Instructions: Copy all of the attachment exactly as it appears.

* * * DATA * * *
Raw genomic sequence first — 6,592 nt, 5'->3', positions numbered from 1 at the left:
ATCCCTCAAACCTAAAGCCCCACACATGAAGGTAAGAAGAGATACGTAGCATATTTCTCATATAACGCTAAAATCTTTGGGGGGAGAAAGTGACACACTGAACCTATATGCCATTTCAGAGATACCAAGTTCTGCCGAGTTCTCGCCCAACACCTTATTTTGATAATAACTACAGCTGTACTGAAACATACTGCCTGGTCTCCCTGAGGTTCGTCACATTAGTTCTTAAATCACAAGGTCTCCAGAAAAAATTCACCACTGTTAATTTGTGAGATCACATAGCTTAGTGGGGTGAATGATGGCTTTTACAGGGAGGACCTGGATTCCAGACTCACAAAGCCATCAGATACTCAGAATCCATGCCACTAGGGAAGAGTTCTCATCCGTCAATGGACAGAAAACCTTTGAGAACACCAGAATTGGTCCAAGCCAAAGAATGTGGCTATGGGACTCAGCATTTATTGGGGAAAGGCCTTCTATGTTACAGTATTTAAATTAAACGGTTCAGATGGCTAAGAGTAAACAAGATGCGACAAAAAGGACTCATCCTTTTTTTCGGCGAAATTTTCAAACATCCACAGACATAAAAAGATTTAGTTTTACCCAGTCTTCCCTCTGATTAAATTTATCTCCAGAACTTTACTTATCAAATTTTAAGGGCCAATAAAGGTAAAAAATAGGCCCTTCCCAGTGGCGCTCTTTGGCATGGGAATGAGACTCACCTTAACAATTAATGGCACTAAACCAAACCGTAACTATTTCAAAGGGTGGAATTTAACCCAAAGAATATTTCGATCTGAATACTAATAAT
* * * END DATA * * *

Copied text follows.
Raw genomic sequence first — 6,592 nt, 5'->3', positions numbered from 1 at the left:
ATCCCTCAAACCTAAAGCCCCACACATGAAGGTAAGAAGAGATACGTAGCATATTTCTCATATAACGCTAAAATCTTTGGGGGGAGAAAGTGACACACTGAACCTATATGCCATTTCAGAGATACCAAGTTCTGCCGAGTTCTCGCCCAACACCTTATTTTGATAATAACTACAGCTGTACTGAAACATACTGCCTGGTCTCCCTGAGGTTCGTCACATTAGTTCTTAAATCACAAGGTCTCCAGAAAAAATTCACCACTGTTAATTTGTGAGATCACATAGCTTAGTGGGGTGAATGATGGCTTTTACAGGGAGGACCTGGATTCCAGACTCACAAAGCCATCAGATACTCAGAATCCATGCCACTAGGGAAGAGTTCTCATCCGTCAATGGACAGAAAACCTTTGAGAACACCAGAATTGGTCCAAGCCAAAGAATGTGGCTATGGGACTCAGCATTTATTGGGGAAAGGCCTTCTATGTTACAGTATTTAAATTAAACGGTTCAGATGGCTAAGAGTAAACAAGATGCGACAAAAAGGACTCATCCTTTTTTTCGGCGAAATTTTCAAACATCCACAGACATAAAAAGATTTAGTTTTACCCAGTCTTCCCTCTGATTAAATTTATCTCCAGAACTTTACTTATCAAATTTTAAGGGCCAATAAAGGTAAAAAATAGGCCCTTCCCAGTGGCGCTCTTTGGCATGGGAATGAGACTCACCTTAACAATTAATGGCACTAAACCAAACCGTAACTATTTCAAAGGGTGGAATTTAACCCAAAGAATATTTCGATCTGAATACTAATAAT